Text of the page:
TOSHIBA LIGHTING & TECHNOLOGY CORPORATION > Projects > Louvre Project > Interview Michel Goutal

I love Paris. Not just its historical monuments but the way the concept of the whole city has been carefully thought out and realised over several centuries in the hands of people who maintained consistency. Architecte des Monuments historiques. Michel Goutal
photo of Michel Goutal

When we became aware of this project, right from our first look at the systems, the Historical Monuments Committee commenced a direct dialogue with Toshiba engineers in the pursuit of further improvements. We discussed viewing angles and the position of the lighting systems having regard to the building's architecture.
An interesting facet of LEDs is that they are configured in bars. A problem that occurred in the initial tests was a space between these bars which was rather conspicuous and gave a dotted line appearance. Toshiba made modifications to reduce the coupling between the bars until it was invisible. These major improvements produced perfect continuity and we now have light diffusion across the facades that achieves great uniformity compared with previous illumination systems.
The Louvre's architecture has large, linear cornices. Immediately behind the brightly illuminated sections are darker sections. Finding some very good angles during testing produced excellent uniformity of illumination over all facades and also resulted in an interesting colour temperature. It is not quite as warm as the previous system but still achieves an excellent result.
This technology will clearly grow as the lighting fixtures have a linear design which lends itself to installation on cornices. The units can also be fixed to low sloping roofs and illuminate while being masked by eaves or gutters. That makes it a very interesting solution.
There is no doubt that this project will achieve considerable energy savings. One direct result is the advantage of being able to use these illumination systems for a long time compared to the past. The illumination systems in most historical monuments are turned off relatively early in the evening. If we can realise energy savings we can also think in terms of cost savings but we can also consider extending the duration of illumination. It might be interesting if we could illuminate certain monuments for longer than in the past; say for example in the period between midnight and two o'clock in the morning.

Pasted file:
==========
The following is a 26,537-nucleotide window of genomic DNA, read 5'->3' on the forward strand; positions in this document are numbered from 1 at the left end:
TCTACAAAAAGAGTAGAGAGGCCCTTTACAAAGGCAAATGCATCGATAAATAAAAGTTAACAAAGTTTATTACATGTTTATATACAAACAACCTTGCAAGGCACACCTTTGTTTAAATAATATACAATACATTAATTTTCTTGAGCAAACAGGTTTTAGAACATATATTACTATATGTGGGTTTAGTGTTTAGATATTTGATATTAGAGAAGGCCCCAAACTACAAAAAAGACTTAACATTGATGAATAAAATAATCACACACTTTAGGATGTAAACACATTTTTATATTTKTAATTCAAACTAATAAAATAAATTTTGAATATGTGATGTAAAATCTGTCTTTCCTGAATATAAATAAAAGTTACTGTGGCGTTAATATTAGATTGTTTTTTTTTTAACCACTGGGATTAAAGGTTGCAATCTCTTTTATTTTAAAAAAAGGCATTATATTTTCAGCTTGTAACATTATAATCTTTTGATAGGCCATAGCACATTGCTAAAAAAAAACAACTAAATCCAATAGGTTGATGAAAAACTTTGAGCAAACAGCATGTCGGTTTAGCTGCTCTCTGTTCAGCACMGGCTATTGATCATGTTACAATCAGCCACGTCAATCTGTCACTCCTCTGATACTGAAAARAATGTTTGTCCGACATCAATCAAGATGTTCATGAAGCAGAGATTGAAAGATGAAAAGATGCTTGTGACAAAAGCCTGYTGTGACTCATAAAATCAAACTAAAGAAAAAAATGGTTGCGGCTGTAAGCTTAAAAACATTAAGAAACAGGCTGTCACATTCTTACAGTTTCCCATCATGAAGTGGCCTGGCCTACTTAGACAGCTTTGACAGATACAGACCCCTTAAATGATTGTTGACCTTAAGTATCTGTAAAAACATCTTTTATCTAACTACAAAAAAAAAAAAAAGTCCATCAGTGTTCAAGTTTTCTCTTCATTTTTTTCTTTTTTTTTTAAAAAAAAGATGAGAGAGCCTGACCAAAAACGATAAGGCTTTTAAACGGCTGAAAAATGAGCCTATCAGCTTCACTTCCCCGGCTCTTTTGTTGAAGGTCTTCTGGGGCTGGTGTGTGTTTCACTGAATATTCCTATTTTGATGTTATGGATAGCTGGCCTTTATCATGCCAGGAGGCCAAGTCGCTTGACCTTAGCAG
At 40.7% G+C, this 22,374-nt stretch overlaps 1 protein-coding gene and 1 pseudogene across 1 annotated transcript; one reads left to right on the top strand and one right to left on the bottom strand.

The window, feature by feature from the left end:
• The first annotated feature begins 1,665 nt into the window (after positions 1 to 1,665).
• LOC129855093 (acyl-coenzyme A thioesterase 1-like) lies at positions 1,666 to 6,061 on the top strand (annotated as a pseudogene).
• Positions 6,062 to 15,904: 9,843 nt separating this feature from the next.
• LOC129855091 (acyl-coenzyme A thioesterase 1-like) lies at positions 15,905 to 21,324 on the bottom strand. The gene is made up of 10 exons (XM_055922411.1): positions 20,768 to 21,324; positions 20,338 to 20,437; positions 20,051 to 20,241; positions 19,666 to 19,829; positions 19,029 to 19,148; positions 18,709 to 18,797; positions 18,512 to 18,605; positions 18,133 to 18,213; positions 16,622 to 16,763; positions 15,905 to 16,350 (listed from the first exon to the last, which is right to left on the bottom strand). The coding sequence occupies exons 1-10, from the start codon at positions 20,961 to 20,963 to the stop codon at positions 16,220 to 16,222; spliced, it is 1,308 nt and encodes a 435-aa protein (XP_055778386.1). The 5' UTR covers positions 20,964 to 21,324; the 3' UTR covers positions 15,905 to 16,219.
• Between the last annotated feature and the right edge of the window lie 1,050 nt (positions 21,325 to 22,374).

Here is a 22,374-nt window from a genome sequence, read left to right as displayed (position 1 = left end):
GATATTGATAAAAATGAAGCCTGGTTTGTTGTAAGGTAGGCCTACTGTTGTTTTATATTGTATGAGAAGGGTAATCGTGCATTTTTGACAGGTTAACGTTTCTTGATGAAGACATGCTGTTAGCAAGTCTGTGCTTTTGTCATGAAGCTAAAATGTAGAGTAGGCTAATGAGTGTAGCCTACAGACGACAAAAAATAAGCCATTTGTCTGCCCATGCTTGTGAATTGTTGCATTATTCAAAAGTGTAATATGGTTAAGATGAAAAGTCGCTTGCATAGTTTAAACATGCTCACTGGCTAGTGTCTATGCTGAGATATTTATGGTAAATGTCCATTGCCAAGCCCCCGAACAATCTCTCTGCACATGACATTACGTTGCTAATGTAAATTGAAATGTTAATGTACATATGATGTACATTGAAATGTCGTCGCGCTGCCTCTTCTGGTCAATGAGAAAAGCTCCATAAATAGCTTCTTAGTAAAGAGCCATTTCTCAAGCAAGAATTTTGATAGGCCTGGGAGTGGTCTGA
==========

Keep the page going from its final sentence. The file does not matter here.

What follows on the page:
About the Louvre x Toshiba LED project Louvre museum project leader Kazuaki Makita
Jean-Luc MARTINEZ :13 years partnership agreement

the Mona Lisa / the Red Roomthe Mona Lisa / the Red Room

Interview with participating Louvre representatives and Frenchofficials
Kazuaki MAKITA :Finding New Traditions in Lighting
Sophie LEMONNIER :Experts Who Exceeded Our Expectations
Christophe MONIN :Coordinating two different cultures
Vincent DELIEUVIN :Rediscovering the Mona Lisa in a New Light
Jean-Louis BELLEC :The strong desire to make success
Lorenzo PIQUERAS :A Perfect Environment for the Mona Lisa
Takayoshi MORIYAMA :Recovering the Painting's Deft Brushwork and Coloring
the Mona Lisa

Pyramid and Pyramidions / the Cour NapoléonPyramid and Pyramidions / the Cour Napoléon

Interview with participating Louvre representatives and Frenchofficials
Michel Goutal :Preservation while maintaining consistency.
Frédéric Auclair :Changing the way we perceive things
Sophie Lemonnier :Continuous innovation
Christophe Monin :The Louvre Museum's Unique Constraints
Message Former President Director of the Louvre Museum. Henri Loyrette
Development Story Insight on development for the Louvre, product details
Gallery The Louvre, under LED illumination

A separate window will open.PDF : Clicking on a link tagged with any one of these icons will open a new window or tab.

If JavaScript is disabled in your browser, this website or our websites linked from this site may not display or work properly.

to Top